Friday, August 5, 2011

The De-Christianizing of America

How can we – Christians, Jews, Muslims, Homosexuals and Atheists – all live together peacefully under one roof? What type of society can best facilitate this peace?
The liberties of one group are now regarded as representing an affront to the liberties of other groups. Many therefore are gravitating to a “secular” solution that will ban offensive religious assertions and symbols from the public arena. Here’s one example of how this is playing out:

• The Air Force has suspended an ethics briefing for new missile launch officers after concerns were raised about the briefing's heavy focus on religion. The briefing, taught for nearly 20 years by military chaplains at Vandenberg Air Force Base in California, is intended to train Air Force personnel to consider the ethics and morality of launching nuclear weapons - the ultimate doomsday machine. Many of the slides in the 43 page presentation use a Christian justification for war, displaying pictures of saints like Saint Augustine and using biblical references.

It seems obvious, in this instance, that the Christian worldview has received favorable treatment to the consternation of other groups. It would seem that the most irenic solution would be to eliminate any religious favoritism in favor of neutrality on religious matters, thereby providing a common meeting ground for everyone. In this regards, David Smith, an Air Education Training Command spokesman, stated:

• "Ethics discussions are an important part of professional military development and it is especially important for our airmen who are training to work with nuclear weapons because they have to make hard decisions…We are looking to see if we need a briefing like this... but it will not be a religion based briefing."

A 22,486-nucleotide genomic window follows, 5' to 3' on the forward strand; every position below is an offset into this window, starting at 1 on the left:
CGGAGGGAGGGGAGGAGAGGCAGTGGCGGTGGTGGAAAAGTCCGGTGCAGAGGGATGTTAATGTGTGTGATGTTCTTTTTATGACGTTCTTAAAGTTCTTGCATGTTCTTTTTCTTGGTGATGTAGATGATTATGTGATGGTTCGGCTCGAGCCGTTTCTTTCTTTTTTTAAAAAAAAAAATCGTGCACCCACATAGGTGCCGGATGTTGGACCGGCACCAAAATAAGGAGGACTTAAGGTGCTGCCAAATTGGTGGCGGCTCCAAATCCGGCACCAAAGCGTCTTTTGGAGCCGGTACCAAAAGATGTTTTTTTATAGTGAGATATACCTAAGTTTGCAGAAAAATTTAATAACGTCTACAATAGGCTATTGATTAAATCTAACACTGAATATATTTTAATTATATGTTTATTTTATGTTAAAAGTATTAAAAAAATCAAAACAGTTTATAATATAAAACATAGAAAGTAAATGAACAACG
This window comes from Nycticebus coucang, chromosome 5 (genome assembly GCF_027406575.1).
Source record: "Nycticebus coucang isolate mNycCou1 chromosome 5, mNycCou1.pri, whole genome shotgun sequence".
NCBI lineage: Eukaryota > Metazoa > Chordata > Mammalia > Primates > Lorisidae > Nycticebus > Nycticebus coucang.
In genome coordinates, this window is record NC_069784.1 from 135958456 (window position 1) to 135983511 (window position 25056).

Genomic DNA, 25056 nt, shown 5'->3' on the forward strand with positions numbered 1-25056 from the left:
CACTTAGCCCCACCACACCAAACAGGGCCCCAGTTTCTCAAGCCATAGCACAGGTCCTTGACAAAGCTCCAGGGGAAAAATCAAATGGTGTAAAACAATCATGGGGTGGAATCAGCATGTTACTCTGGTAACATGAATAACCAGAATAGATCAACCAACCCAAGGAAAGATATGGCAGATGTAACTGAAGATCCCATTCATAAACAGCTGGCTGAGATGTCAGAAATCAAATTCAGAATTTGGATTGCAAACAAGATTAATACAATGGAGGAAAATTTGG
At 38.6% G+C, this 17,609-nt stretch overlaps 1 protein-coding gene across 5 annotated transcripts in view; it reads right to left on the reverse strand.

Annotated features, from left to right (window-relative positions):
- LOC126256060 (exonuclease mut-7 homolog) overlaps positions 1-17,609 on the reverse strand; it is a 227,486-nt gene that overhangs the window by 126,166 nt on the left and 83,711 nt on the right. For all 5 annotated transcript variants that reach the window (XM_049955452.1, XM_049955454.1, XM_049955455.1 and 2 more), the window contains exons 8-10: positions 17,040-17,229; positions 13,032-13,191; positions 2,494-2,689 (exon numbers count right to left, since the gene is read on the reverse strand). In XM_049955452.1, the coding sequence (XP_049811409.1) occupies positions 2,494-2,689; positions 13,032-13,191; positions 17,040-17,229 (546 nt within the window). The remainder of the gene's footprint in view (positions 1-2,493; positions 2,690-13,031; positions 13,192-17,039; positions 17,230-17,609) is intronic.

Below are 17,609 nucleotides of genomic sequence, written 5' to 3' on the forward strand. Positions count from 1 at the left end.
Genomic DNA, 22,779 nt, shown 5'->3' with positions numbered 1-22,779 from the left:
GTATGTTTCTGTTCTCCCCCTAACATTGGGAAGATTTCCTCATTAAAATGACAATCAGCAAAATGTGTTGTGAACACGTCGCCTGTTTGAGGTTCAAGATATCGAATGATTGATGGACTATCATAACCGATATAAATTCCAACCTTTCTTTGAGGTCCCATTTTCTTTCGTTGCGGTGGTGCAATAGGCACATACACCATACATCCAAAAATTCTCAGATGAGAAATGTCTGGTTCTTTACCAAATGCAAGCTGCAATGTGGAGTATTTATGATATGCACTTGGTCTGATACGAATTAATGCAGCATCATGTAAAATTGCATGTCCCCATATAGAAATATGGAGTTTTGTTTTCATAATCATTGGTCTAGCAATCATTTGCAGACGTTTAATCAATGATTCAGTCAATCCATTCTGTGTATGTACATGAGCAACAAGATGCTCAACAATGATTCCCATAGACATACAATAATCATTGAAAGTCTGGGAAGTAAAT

This brand of secularism raises several questions. Is it possible to present a values orientation without it being “religion based?” And what does it mean to not be “religion based?”

While this Air Force presentation might be religiously based, the argument against it is, by necessity, also religiously based. If arguing in favor of the “just war” concept is religiously based, then arguing against it also must be religiously based. Otherwise, we would be unfairly discriminating against one point of view because it’s religious, allowing the other point of view because ostensibly it is not religious.

All of our values are religious. They can not be derived from the facts, reason, or science alone or any combination of them. Values come from another source. To discriminate against the source of one set of values, because it’s deemed “religious,” and not the other is biased. This disqualifies the opinions of a Jew or Muslim because their views come from a formally identifiable religion, in favor of the atheist, whose religion is less formal and explicit, is unjust. (Of course, we need to speak in a language that others can understand. For instance, we would resent it if a Muslim quoted the Koran in order to prove his point.)

This suggests that there is no values-neutral position to which government can resort. Every law and every judgment entails values and every government reflects its own philosophy, worldview or religion. It’s therefore disingenuous to plead that secularism provides a marketplace of values-neutrality where everyone can congregate equally. Instead, it will always have a set of values – implicit or explicit – to which the participants must conform. It will always favor one point of view over another.

What then is the solution? I’m not sure. However, in a democratic society, it must begin with open and transparent discussions about values, without hypocritically attempting to silence those voices that are labeled “religious.”

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